A major political question in the run-up to the 2012 election is: How effective will the Christian Right be? The recent mass-prayer rally in Houston led by Texas Governor Rick Perry is the latest indication of the potential potency of the union of politics and faith.
Ronald Reagan soared to victory in 1980 on the wings of the emergent and well-organized Christian Right. Of course, running against an ineffectual incumbent and a tanking economy didn’t hurt. In 2008, Barack Obama also ran against the party in power with the benefit of an economic sucking sound, and the Christian Right was again a factor, but in a different way. This time the conservative Christian voting bloc was far from organized. And the outcome of the election was determined in part by its members either not turning out at all or not voting reliably for the Republican candidate.
Evangelicals, particularly younger ones coming of age well after Reagan’s revolution, demonstrated their independence in 2008. Many abandoned the political faith of their fathers and cast ballots for Mr. Obama, who courted them with political savvy and flare. Doing so, they had to either marginalize or outright reject certain cardinal conservative values held by the older generation. Many of these voters may have already started returning to the conservative fold, as seemed to be in evidence in 2010. But this is not to suggest that they are ready to be organized in the manner of the old Christian Coalition or Moral Majority.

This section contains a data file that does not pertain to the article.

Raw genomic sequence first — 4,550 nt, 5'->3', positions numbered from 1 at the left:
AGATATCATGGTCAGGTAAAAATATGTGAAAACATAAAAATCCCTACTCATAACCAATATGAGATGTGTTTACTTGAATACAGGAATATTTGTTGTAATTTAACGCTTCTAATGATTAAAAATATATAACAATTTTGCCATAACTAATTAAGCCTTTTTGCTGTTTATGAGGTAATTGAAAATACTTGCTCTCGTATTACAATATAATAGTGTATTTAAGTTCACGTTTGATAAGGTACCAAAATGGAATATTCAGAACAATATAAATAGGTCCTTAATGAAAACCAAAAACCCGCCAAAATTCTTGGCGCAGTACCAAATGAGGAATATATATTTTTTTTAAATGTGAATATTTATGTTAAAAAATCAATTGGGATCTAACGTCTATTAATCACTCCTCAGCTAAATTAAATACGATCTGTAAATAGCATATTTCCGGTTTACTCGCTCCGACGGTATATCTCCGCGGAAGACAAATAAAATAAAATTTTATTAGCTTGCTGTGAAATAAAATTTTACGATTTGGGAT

As a minister for nearly 35 years, it is my observation that there are many differences between today’s Evangelicals and those of previous generations when it comes to the ballot box. First, the focus in Evangelical churches today is more on building the Kingdom of God, less on building mere fiefdoms for men by helping win elections for this candidate over that one. Sharing the Gospel and ministering to broken lives are the priorities. Preparing people for whole lives here and better ones in eternity is the agenda. Certainly there is overlap—times when a particular issue (local or national) becomes important—but even then the idea of a think-tank somewhere (conservative, Christian, or both) telling churchgoers for whom or what to vote meets resistance. This comes not because of a lack of relevance or resonance, but rather it is rooted in a palpable desire not to be coerced, controlled or otherwise taken for granted.